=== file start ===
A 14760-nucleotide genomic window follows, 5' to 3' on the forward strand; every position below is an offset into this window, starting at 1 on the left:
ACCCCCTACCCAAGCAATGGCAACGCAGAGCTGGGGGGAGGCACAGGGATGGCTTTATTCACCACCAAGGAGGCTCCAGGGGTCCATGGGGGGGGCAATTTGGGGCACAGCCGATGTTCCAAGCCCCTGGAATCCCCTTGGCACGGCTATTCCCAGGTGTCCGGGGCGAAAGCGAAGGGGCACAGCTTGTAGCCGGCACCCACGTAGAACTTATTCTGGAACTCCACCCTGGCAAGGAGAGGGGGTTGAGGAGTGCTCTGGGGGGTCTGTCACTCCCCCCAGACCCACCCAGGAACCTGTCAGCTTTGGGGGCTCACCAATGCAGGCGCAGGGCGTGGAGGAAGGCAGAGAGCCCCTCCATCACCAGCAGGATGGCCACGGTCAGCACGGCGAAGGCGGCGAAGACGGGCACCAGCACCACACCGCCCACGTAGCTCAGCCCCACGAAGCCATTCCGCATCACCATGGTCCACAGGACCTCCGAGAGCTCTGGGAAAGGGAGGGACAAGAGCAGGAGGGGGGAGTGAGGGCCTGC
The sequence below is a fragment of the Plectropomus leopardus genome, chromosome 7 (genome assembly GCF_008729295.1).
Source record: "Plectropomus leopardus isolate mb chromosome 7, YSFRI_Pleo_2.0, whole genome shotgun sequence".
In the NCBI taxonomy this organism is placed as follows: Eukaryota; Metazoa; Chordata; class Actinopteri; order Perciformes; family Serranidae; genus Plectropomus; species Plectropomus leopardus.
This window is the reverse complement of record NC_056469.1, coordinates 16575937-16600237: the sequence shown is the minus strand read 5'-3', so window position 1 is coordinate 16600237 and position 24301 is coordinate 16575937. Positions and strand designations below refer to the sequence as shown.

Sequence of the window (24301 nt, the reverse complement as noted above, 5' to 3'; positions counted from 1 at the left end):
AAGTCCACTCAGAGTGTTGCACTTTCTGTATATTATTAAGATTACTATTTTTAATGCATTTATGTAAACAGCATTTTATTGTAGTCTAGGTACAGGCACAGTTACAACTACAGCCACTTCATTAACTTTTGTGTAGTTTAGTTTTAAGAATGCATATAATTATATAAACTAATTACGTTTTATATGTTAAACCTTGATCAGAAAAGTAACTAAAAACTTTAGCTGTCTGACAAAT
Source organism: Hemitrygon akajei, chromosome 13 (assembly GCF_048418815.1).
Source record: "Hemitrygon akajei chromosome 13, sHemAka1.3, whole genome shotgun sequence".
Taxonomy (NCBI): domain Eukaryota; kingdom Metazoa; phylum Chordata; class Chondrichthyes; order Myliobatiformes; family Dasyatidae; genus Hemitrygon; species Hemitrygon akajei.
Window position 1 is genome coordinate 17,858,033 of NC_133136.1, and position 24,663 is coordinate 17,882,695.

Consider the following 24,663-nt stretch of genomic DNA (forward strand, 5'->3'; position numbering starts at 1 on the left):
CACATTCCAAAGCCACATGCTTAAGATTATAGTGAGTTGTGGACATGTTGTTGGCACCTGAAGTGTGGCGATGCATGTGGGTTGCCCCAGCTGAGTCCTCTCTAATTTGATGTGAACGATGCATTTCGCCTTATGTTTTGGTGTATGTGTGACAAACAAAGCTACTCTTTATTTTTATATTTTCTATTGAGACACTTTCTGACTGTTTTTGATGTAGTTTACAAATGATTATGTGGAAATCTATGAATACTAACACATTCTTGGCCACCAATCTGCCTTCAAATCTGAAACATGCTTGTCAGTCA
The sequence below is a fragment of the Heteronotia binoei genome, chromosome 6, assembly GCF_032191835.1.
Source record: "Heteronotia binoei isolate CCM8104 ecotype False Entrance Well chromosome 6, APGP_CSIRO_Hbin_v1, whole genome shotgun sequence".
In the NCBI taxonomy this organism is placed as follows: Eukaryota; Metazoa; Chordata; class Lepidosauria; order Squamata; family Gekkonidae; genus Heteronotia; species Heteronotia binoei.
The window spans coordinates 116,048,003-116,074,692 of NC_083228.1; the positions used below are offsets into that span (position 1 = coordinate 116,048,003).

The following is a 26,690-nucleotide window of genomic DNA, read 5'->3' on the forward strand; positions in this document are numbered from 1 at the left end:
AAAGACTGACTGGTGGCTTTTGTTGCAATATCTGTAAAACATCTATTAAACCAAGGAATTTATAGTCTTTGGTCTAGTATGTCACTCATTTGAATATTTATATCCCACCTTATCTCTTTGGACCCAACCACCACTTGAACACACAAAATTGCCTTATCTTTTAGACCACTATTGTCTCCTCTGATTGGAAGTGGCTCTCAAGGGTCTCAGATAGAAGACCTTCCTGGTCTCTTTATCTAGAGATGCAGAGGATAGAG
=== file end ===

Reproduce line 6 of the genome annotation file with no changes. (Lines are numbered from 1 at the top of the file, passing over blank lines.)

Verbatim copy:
This window is the reverse complement of record NC_056469.1, coordinates 16575937-16600237: the sequence shown is the minus strand read 5'-3', so window position 1 is coordinate 16600237 and position 24301 is coordinate 16575937. Positions and strand designations below refer to the sequence as shown.